VOICES OF IBD (2) - Mark's Story

Welcome to PART 2 of the Inflammatory Bowel Disease series, where we talk to people from all walks of life with this condition; to give everyone a platform to share their story, and help to raise awareness.

First of all, I'd love to thank everyone who shared and read last weeks post - it went very well, and thank you to Alice for being the first to take part!

This week we talk to Mark, and his battle with Ulcerative Colitis.

Mark apologises for no photograph but wishes to remain anonymous due to being ex-police. Thank you very much for sharing your story for us and helping to raise awareness!


What is your name and age?

Mark & 36 (well at time of publishing I will be – birthday on 31st August) 

What is your occupation?

I am the Head of Information Security for a large 3rd sector organisation. In addition to this I also volunteered as a special constable for 9 ½ years. Being a cop with Ulcerative Colitis was an interesting experience, but that story is for another day. 

What form of IBD have you got?

I have Ulcerative Colitis.

How old were you when you were diagnosed?

I was 9 when diagnosed. 

About the disease...
What were your main symptoms that led to your diagnosis?

Before I was diagnosed, I was off school a lot, I had lots of diarrhoea and a loss of appetite. I lost about 2 stone. I was so anaemic (loss of blood during every bowel movement – circa 20 a day) I collapsed and ended up in hospital. The Dr’s didn't know what was wrong with me. Was it appendicitis? Was it an infection? I spent time in isolation as they didn't know if I was infectious. I had to have a blood transfusion and a colonoscopy, which was done under a general anaesthetic; as the hospital only had an adult colonoscopy unit at the time.

How did you feel when you got diagnosed?

I was scared. Really scared! I was just a child and didn’t really understand what was happening to me. I could see my parents were worried. At the time, it was very rare for a child to suffer from any form of IBD.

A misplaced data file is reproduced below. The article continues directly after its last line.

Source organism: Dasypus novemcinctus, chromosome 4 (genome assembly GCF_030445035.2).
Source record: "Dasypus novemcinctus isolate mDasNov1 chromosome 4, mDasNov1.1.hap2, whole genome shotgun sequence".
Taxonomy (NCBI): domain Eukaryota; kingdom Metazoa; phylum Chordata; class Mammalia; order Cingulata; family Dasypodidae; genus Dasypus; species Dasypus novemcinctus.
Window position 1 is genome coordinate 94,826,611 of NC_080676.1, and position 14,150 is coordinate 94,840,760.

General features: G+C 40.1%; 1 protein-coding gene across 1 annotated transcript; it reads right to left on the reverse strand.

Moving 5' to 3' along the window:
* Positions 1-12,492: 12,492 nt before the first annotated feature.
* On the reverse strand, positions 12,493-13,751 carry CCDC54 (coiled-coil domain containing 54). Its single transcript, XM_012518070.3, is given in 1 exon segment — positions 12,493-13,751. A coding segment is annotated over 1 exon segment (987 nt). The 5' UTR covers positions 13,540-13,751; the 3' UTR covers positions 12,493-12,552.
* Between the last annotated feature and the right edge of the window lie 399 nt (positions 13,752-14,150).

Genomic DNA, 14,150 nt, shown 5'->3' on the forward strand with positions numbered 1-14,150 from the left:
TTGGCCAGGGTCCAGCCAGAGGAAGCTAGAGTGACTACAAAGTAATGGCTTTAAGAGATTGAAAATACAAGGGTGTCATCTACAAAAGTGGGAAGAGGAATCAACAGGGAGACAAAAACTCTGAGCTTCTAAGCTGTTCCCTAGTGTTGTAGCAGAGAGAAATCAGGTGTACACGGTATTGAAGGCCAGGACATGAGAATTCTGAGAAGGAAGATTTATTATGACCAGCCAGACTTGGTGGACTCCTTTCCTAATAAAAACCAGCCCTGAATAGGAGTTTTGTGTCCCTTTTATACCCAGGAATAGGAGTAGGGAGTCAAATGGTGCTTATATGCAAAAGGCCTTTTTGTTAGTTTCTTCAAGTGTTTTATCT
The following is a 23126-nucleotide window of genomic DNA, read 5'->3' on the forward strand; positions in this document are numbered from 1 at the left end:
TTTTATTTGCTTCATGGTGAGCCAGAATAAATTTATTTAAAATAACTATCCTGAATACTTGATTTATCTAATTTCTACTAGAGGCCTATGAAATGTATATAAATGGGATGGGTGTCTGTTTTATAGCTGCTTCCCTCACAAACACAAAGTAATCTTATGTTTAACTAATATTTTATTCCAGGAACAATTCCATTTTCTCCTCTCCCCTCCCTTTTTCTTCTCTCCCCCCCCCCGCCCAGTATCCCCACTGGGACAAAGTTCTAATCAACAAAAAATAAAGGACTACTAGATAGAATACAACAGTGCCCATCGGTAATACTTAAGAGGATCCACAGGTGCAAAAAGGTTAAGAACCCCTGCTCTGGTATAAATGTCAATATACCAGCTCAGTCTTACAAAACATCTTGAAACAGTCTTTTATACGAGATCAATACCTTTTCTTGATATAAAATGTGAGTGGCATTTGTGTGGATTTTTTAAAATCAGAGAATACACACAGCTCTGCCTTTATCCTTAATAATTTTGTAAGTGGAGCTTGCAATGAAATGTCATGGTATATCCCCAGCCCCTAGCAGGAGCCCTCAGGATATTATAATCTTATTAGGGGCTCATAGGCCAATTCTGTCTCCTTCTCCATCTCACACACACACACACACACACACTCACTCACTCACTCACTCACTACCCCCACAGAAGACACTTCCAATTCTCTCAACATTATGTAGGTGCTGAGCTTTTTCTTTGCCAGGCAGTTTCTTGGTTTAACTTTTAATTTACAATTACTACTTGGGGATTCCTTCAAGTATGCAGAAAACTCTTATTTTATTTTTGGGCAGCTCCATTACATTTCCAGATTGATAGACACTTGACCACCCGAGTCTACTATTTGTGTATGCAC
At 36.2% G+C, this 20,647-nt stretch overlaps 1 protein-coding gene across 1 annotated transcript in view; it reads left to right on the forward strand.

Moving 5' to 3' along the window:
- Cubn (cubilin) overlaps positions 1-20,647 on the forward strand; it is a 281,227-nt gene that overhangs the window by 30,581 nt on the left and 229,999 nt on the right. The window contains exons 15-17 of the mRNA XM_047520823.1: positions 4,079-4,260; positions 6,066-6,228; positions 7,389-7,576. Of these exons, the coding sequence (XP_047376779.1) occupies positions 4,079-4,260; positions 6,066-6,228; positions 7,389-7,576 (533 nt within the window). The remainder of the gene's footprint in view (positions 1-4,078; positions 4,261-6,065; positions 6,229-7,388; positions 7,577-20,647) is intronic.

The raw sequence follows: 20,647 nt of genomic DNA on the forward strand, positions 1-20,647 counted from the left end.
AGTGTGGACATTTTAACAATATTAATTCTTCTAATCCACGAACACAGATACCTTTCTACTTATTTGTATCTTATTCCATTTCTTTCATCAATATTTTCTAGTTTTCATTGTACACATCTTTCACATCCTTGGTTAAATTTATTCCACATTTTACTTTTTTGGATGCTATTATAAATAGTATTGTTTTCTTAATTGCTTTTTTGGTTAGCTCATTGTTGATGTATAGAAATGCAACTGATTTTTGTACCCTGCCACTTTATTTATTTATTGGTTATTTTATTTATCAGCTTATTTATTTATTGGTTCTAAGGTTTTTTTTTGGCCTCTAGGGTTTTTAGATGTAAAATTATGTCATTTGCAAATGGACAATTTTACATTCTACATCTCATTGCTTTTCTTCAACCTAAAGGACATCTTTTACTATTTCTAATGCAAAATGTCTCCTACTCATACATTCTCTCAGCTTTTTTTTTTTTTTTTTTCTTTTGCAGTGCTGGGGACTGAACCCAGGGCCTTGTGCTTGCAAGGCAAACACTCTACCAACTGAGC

What support did you get during and after your diagnosis?

My local hospital tried their best, but the paediatric consultants had never treated a child with IBD, in any form. I was sent to specialists in central London. 

Do you take medication , if so, what?

Over the years I have been on and off steroids. The only medication that has remained consistent has been Sulfasalazine. I'm also now on Azathioprine, and have been for some years.

What are your experiences with hospitals? Have you had many stays in hospital, or colonoscopies? Do you have an IBD nurse?

Throughout my childhood I had very good treatment from specialists in different hospitals. However, in my adult years following a fairly negative treatment by my consultant (following a bowel cancer scare) I transferred to a private consultant; who luckily now sees me on the NHS. He is excellent, and a world renowned expert in his area – colorectal surgery. I do not have an IBD nurse. I am now on my 10th colonoscopy, and to be honest I could write reams on that subject alone! 

What seems to affect your IBD the most? What triggers it?

For me, I do have certain foods that present symptoms; red meat, bread, carbonated drinks. But more often anxiety is what triggers a flare for me. 

Do you currently, or have in the past, struggled with mental health? If so, what?

Not that I am personally aware of.

What is your go-to routine for when you are flaring?

Duvet day, it is amazing what staying in bed can achieve. Drink lots of water and eat only plain basmati rice. If it's really bad then I'll use Coalifoam Enemas (steroid). 

What do you do to give yourself a break, or relax?

Listen to house music – I can just completely zone out. Reminds me of wonderful years spent in clubs around the world: Ibiza, NYC, and Miami – when I was actually flare free and healthy. 

What lifestyle/diet/changes have you made to cope with your IBD?

I have never smoked, or drank alcohol. I also try to moderate trigger foods as much as possible. 

What advice would you give to someone who may think they are experiencing early signs?

Get it checked ASAP. Unfortunately, as the years go on I am quite aware of the "C" risk increase. Having had a scare; I am very aware of the need for regular investigations. 

What advice would you give to the friends and family of those with IBD?

Try to be understanding and be there to the individual. Sometimes we feel so guilty that we're letting loved ones down, simple things like not be able to go out, or meet up. For me, it’s about not doing everything that my wife wants us to do. For example, we went to Brighton and I didn’t want to go on the i360, as I knew there were no toilets. This meant I got very anxious at the thought of going up, which brought on the urgency to go to the toilet.